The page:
Anticipating our mortality via the lost Medieval practice of ars moriendi.
Who do you want at your deathbed? We do not like to think about such things, yet we will all die, and wrestling with such finitude can actually make our lives richer. Rabbi Rami’s guest this week is Lydia Dugdale MD, an associate professor of medicine and director of the Center for Clinical Medical Ethics at Columbia University. She is an internal medicine primary care doctor and a medical ethicist.
Dr. Dugdale is a frequent contributor to Spirituality & Health, and her new book, The Lost Art of Dying, explores hopeful perspectives on death and dying—and living with intention—via the lost medieval practice of ars moriendi.
Ars moriendi were originally two texts from the medieval era and when taken in the context of the Bubonic Plague, death was literally all around. The idea is you do not know when death will come upon you, so you need to always be ready and prepare for a good death. It sounds morbid, but doing the work can make life more meaningful. Take, for example, reconciling with family before it is too late.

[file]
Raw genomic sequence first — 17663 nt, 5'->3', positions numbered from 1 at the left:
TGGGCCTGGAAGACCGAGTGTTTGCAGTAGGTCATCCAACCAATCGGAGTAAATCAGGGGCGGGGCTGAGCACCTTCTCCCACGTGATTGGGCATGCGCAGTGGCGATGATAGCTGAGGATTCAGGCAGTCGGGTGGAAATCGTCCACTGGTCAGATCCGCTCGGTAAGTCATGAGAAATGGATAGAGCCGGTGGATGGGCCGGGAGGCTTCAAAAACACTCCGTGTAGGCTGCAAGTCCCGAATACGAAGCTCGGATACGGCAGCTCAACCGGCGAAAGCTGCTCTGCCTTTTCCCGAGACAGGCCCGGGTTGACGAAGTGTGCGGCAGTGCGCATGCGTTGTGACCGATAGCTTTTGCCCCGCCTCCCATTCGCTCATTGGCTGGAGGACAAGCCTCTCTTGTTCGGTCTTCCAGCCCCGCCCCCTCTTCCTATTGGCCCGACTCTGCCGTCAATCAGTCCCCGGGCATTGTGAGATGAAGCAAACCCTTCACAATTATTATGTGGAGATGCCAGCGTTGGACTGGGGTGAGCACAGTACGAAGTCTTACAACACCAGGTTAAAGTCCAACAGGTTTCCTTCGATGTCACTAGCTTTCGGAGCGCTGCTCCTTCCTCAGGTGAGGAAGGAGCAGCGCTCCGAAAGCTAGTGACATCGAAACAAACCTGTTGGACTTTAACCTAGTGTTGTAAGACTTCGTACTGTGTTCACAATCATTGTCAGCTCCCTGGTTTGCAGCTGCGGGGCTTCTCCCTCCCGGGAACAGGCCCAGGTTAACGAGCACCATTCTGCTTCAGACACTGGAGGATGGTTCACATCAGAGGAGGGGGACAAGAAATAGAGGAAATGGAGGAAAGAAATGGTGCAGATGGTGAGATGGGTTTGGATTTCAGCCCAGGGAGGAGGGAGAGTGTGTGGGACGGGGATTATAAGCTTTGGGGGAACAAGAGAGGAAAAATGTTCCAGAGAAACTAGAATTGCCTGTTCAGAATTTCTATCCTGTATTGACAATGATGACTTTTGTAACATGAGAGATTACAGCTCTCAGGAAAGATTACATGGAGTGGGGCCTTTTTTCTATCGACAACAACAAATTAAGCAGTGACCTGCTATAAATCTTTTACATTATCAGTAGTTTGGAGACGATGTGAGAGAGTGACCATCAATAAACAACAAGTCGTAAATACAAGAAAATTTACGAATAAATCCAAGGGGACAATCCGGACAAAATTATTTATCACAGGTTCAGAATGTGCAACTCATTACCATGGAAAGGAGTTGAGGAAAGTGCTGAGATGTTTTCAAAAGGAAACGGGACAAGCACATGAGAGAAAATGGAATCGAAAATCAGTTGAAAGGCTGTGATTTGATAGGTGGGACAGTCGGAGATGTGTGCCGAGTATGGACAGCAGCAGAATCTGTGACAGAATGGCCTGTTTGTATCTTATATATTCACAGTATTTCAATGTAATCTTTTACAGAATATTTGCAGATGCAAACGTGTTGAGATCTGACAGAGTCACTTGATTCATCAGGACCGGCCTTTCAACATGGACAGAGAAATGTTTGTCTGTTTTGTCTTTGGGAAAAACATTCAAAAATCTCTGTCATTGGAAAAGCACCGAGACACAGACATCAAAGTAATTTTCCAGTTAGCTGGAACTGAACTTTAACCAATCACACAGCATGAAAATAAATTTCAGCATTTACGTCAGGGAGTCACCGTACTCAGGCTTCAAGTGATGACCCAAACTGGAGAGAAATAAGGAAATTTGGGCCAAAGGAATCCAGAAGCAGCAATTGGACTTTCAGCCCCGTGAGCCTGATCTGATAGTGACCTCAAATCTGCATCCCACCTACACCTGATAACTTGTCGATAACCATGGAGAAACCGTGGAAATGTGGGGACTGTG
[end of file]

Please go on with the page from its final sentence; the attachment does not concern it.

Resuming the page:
Dugdale finished her book prior to the COVID-19 pandemic, and while it is thankfully not the Plague, death is again front and center in our culture.
Dr. Dugdale and Rabbi Rami discuss, for example, the important difference between dying alone and lonely dying. Dying alone might be a person who has always been very independent sending their loved ones home from a bedside vigil and then passing away a few minutes after they leave. Lonely dying is different. At the height of the pandemic, Dugdale reports working in the hospital and seeing, due to the shortage of PPE that would have allowed closer human contact, patients dying in this truly lonely way. “To have patients die and have their last contact be through an iPad, it was a tragedy not only for the patients and for their families, but also for the doctors and nurses caring for them.”
So what happens when we die? For more on that, you will have to listen to the podcast.
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